Philippines taking wrong direction with vape ban — experts
MANILA, Philippines — The Philippines is taking the wrong track in banning e-cigarettes and vaping products, according to global experts.
Doctors, scientists and academics from the US, Europe and Asia who had conducted studies and research all agreed that electronic nicotine delivery system (ENDS) products are much less harmful than combustible cigarettes.
During the recent 7th annual E-Cigarette Summit in London, experts presented their corroborating findings that e-cigarettes and vapes are an effective method to reduce tobacco harm and make smokers quit.
They also warned of possible repercussions of government policies banning ENDS – just as President Duterte adopted earlier this week.
Martin Jarvis, health psychology professor in the University College London, explained that banning e-cigarettes and vapes would reverse the positive results of the global tobacco harm reduction efforts.
“What we risk right now is the potential for inadvertently sending some people back to smoking or introducing them to smoking if they hadn’t smoked before because of the effort to stringently crack down on e-cigarettes like banning them entirely. We have to find a sensible middle ground,” Jarvis told a press conference.
Jarvis rebutted the claim that ENDS products are as harmful as combustible cigarettes and therefore should be treated and regulated equally.
“The pulmonary diseases have nothing to do with nicotine delivery. It has been established that nicotine from cigarette is not the culprit of smoking-related diseases, but rather the tar and other chemicals released through combustion,” he said, citing findings of several studies conducted in the UK.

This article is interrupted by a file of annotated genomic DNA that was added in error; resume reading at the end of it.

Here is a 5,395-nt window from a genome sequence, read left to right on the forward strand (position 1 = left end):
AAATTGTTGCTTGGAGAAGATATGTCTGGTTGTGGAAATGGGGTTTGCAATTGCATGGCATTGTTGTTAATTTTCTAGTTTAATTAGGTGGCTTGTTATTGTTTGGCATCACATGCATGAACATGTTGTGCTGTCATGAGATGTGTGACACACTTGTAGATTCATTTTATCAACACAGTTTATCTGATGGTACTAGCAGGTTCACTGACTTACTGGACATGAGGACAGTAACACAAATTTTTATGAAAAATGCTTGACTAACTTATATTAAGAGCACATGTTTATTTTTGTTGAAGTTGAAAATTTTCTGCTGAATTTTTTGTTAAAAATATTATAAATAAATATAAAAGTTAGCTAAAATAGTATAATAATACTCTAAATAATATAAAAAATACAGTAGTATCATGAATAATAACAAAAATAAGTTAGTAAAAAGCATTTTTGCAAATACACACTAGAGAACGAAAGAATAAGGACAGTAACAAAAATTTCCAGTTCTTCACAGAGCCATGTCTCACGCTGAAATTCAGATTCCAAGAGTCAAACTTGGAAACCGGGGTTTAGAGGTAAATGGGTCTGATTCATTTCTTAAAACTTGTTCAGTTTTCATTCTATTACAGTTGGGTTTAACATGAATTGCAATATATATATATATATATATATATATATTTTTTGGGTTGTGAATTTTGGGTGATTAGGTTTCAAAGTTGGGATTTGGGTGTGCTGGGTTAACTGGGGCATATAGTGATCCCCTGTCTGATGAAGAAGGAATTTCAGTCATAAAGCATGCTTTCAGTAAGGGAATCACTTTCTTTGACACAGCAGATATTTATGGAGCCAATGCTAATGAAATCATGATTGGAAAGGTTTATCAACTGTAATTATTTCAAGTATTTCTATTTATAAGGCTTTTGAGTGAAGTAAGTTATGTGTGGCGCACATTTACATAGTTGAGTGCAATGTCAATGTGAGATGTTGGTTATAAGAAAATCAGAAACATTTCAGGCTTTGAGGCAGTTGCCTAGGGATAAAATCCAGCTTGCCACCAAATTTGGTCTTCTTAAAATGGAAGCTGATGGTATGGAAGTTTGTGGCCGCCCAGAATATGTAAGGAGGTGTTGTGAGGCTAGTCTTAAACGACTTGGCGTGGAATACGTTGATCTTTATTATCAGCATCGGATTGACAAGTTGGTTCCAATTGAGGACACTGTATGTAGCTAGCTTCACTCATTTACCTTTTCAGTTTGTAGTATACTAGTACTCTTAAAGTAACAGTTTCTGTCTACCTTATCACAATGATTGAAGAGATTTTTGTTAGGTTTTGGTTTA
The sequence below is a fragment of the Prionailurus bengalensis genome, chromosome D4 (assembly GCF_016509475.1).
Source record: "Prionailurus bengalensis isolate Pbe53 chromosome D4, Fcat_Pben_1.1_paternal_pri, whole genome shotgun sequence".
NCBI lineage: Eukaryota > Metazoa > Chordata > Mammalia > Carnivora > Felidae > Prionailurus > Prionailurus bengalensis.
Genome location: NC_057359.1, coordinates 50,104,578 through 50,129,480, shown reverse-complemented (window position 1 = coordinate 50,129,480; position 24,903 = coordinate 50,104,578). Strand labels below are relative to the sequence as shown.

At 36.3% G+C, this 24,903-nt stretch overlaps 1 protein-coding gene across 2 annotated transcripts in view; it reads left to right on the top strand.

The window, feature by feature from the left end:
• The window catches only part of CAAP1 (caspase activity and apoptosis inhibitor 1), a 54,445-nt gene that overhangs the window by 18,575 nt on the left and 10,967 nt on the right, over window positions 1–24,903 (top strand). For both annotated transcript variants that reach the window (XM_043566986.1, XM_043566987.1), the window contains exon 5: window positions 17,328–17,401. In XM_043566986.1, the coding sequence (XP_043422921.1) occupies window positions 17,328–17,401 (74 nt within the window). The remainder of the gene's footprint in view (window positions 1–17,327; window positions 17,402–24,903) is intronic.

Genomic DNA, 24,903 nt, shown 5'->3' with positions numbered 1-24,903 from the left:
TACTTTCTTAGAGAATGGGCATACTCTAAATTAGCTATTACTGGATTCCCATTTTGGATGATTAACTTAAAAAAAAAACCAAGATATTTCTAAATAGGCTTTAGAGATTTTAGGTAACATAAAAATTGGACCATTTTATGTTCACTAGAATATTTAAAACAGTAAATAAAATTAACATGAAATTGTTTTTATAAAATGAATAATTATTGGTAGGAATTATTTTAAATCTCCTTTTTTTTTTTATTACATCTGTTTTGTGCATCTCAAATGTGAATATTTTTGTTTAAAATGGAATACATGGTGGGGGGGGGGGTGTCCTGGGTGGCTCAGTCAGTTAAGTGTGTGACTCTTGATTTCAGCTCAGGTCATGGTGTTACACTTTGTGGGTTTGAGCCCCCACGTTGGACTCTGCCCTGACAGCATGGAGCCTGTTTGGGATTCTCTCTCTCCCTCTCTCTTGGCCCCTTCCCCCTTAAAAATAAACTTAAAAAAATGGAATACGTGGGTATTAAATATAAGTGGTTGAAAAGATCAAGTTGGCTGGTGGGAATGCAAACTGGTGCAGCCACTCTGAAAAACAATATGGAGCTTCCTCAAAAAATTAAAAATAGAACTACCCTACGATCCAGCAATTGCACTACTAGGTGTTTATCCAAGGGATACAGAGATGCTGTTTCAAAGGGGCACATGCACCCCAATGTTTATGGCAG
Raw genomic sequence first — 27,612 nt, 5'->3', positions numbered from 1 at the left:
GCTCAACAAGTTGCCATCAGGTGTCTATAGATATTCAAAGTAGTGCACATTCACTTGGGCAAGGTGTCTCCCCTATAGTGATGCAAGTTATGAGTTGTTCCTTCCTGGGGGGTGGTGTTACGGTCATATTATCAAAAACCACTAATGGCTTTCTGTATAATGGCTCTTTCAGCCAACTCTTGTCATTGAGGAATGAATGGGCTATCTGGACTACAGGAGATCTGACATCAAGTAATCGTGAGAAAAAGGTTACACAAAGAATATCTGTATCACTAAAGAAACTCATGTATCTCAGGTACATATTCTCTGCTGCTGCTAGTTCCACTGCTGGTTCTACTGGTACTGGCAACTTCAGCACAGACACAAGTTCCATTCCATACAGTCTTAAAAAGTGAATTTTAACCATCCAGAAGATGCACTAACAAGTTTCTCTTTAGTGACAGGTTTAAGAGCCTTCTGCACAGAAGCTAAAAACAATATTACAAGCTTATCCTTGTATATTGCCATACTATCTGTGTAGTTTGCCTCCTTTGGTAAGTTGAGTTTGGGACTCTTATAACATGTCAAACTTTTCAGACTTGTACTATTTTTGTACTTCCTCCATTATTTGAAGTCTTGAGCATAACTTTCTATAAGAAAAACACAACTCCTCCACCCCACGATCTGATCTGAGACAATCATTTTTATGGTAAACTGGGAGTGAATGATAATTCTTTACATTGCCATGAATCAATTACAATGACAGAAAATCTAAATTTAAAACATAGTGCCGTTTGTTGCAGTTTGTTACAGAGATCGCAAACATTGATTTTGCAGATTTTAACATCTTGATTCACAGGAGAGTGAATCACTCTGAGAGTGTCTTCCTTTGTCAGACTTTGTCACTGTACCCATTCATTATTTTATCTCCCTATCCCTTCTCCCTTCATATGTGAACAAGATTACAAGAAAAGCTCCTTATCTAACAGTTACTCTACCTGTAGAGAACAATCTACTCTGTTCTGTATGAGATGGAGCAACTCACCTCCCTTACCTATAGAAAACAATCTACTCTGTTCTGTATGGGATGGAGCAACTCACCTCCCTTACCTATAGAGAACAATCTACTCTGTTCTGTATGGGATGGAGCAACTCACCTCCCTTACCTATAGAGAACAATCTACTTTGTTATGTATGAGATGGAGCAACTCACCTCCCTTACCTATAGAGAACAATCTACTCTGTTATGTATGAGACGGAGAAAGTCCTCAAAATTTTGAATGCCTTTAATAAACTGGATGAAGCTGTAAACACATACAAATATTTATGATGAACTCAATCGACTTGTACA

Professor Tikki Elka Pangestu, from Lee Kuan Yew Public Policy School in National University of Singapore, supported this theory.
“What caused the illness and the death in the US is not vaping, but rather the contaminated cannabis oils which were purchased in the black market and therefore had no quality control. These substances like the Vitamin E acetate are contaminated and very dangerous when they go into the lungs,” he explained.
Pangestu cited a study by Public Health England – supported by similar studies in other countries – showing that vaping is 95 percent less harmful than burning cigarettes.
“People think you can get lung cancer and heart disease from nicotine in the cigarette. No, it’s not the nicotine that’s causing the problem. It’s the stuff that’s released when you burn the cigarette – a whole range of very toxic chemicals, including those that cause lung cancer. People have this wrong perception that it’s nicotine,” he clarified.
“Vaping is a lot less hazardous than cigarette smoking,” Jarvis stressed, also citing statistics from various studies.
Pharmacology professor Konstantinos Farsalinos from University of Patras in Greece made a similar finding.
“It’s hard to determine what caused pulmonary diseases of e-cigarette users since most of these people have also been tobacco or cigarette users for a long period,” he pointed out.
Farsalinos argued that arterial stiffness, which is dubbed in studies as “acute effect” of vaping use, is also acquired through caffeine intake.
He further warned governments – including the Philippines – against following the standards on vapes set by the US Food and Drug Administration.